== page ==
Once watches were identified as the missing link, the retail business expanded into an open-air atrium that had been carved into the middle of the hotel. “We have pictures of a crane lifting a bulldozer to remove all that dirt that we had to pull out before we could begin building,” Silver says.

Architect Joel Miroglio transformed the space into an undulating arc of elegant showcases, custom designed in round or oval shapes to simulate the outline of a watch dial.

Silver had asked Miroglio to come up with a technical approach to the design of the cases that would complement the watch complications as well as the silhouettes of the watches.

“I wanted a case statement made that was in the spirit of the engineering and mechanics of fine timepieces,” he says. “The cases are very, very heavy; they are secured on the ceiling by a steel beam and also into the floor by another steel beam.”

They are also very expensive at $50,000 a pop.

But they are just what he asked for: The double showcases aligning the windows hang like suspension bridges from steel rods, showing the details of the mechanism in the same way a mechanical movement of a watch is seen through the case back.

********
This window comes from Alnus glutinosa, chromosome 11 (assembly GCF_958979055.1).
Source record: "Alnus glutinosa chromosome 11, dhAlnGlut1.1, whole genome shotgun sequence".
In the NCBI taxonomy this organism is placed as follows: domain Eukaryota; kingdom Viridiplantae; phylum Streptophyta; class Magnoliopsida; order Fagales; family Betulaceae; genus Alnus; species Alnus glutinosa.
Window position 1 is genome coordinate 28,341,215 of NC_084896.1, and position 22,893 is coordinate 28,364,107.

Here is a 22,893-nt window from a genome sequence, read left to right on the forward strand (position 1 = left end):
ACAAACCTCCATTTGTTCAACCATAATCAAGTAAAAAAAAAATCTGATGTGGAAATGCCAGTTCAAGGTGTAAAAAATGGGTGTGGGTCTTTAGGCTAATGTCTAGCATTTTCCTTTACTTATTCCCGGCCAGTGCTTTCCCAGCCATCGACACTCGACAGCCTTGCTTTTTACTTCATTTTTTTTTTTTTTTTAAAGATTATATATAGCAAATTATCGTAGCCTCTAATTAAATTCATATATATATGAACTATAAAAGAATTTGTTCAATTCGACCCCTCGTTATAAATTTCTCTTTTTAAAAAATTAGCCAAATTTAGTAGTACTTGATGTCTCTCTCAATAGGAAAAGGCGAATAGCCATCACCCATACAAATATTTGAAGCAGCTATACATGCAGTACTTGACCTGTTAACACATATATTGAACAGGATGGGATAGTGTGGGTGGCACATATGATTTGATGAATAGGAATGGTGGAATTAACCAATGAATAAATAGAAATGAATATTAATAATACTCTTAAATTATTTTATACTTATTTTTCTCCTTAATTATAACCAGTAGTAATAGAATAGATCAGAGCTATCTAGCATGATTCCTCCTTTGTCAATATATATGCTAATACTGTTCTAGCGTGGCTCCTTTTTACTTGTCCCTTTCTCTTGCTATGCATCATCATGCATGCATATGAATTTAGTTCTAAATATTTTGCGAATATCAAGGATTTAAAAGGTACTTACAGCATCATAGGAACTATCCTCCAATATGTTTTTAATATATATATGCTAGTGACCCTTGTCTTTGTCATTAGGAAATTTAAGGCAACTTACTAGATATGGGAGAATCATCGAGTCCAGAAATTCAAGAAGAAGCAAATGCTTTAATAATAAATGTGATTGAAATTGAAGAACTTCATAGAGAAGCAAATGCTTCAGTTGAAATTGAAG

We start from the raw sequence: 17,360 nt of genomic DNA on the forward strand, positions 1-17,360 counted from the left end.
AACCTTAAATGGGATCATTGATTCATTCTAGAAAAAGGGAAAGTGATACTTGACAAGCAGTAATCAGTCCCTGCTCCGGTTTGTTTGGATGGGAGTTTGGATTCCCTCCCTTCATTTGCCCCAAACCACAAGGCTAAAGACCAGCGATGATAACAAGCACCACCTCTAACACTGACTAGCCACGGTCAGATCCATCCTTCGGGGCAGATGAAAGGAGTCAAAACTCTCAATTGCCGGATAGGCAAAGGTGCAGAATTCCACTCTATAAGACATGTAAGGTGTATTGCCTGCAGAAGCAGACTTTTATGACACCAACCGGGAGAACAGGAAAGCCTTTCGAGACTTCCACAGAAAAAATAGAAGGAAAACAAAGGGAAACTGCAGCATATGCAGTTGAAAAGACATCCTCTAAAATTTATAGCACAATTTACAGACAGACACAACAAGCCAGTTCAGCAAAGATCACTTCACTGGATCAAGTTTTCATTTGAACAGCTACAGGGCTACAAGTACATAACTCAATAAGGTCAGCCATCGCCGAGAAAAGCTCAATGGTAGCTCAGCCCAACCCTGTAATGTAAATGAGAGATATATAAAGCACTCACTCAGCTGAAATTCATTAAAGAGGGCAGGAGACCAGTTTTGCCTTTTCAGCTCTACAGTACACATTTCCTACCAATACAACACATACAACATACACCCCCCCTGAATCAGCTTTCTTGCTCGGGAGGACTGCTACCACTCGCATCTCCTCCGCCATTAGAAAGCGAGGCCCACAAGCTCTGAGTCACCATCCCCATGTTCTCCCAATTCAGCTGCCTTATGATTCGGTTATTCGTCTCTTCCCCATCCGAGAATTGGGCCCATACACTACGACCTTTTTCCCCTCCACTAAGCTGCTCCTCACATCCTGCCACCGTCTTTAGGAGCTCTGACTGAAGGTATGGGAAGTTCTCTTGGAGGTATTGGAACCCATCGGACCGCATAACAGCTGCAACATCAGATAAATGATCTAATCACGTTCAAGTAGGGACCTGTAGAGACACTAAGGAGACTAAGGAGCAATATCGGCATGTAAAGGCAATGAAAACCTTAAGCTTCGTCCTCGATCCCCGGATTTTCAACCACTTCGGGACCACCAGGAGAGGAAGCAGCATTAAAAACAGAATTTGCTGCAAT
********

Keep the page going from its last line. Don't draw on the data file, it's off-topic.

In the process of creating the 1,300-square-foot watch and jewelry boutique, Silver and his advisers changed their minds about what type of watches to carry.

“As we developed the strategy, our evidence shifted us away from the major brands,” Silver says. “Instead of getting companies like Cartier and Patek Philippe, we focused on small companies that make from 80 watches to a few thousand a year.”

This strategy, he believed, would complement Stephen Silver’s rare jewelry offerings while setting themselves apart from the watch competition. 

The boutique is the country’s largest dealer of Gruebel Forsey watches, for example, with an average price point of $675,000. The company makes only 82 watches each year and takes at least a year to make each one.

The retailer also offers watches from independently owned companies that are more affordable, yet still make a quality statement. “You can make a super high-end product without breaking the bank,” he says.

The exclusive timepiece collections are displayed alongside one-of-a kind jewelry treasures. The estate collection comprises handpicked pieces from prestigious jewelry houses, spanning many styles and eras. Custom designs are crafted in platinum and 18K gold, diamonds and colored gems.